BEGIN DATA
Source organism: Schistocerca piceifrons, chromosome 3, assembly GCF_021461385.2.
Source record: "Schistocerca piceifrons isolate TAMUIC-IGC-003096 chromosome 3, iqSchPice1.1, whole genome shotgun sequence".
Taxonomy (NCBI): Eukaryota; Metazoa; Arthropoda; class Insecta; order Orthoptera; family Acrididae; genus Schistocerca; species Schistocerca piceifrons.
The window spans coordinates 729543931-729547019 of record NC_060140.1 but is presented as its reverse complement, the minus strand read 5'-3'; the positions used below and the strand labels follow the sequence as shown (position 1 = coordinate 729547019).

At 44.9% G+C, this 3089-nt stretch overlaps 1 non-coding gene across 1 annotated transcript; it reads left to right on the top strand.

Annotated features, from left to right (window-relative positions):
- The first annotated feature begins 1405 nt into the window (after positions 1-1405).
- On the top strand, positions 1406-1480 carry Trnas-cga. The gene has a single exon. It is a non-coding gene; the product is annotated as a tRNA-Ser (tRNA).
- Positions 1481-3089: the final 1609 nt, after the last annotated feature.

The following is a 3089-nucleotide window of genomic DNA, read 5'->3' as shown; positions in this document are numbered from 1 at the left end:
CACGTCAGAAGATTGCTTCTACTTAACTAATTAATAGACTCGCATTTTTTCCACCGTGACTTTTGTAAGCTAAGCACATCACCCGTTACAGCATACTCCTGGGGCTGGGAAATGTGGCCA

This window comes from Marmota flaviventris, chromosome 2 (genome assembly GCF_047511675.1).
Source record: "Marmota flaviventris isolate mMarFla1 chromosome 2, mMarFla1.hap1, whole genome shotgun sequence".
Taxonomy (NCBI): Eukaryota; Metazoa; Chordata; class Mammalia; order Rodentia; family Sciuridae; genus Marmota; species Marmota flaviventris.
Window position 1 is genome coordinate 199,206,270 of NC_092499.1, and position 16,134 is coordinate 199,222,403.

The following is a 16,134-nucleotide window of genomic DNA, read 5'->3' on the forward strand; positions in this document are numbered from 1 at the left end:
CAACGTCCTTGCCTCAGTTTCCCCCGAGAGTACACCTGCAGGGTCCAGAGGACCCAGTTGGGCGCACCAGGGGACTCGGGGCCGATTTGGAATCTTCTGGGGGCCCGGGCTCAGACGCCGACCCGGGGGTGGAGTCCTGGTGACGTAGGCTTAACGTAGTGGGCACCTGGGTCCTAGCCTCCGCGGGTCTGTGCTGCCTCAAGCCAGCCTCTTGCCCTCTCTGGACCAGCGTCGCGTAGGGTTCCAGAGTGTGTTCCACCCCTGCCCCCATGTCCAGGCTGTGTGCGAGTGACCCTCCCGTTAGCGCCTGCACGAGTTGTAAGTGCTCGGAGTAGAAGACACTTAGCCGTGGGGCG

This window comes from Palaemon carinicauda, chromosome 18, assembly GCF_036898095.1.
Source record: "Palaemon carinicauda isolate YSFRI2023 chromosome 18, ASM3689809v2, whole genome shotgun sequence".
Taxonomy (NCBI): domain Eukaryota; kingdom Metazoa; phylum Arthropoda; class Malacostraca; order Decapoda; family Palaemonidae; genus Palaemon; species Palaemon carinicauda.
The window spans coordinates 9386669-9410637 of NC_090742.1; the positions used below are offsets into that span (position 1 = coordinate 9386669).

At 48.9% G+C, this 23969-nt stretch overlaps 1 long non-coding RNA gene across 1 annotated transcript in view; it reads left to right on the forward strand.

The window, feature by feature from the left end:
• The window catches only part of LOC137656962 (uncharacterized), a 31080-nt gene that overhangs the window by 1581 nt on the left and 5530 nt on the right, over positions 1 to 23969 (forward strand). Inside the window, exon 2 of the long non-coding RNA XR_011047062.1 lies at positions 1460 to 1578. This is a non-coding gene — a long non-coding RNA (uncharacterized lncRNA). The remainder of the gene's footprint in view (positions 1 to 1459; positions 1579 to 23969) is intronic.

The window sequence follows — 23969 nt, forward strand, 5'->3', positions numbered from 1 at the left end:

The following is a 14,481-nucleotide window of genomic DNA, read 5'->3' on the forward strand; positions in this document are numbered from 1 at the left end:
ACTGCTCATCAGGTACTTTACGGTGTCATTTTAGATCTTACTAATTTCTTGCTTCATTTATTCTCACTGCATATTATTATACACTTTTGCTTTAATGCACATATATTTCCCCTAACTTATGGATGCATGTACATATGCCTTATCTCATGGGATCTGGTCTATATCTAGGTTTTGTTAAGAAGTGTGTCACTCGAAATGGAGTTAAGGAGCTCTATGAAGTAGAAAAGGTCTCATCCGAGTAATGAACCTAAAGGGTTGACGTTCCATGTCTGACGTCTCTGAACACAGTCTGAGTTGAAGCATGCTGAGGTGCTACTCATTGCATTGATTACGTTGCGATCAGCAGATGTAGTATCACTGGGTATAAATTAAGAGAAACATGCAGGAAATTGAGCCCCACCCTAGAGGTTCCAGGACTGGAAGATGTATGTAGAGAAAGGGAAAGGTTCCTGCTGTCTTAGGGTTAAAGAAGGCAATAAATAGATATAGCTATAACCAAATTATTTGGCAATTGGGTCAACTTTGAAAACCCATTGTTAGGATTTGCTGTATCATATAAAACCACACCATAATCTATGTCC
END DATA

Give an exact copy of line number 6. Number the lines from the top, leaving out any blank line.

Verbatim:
Annotated features, from left to right (window-relative positions):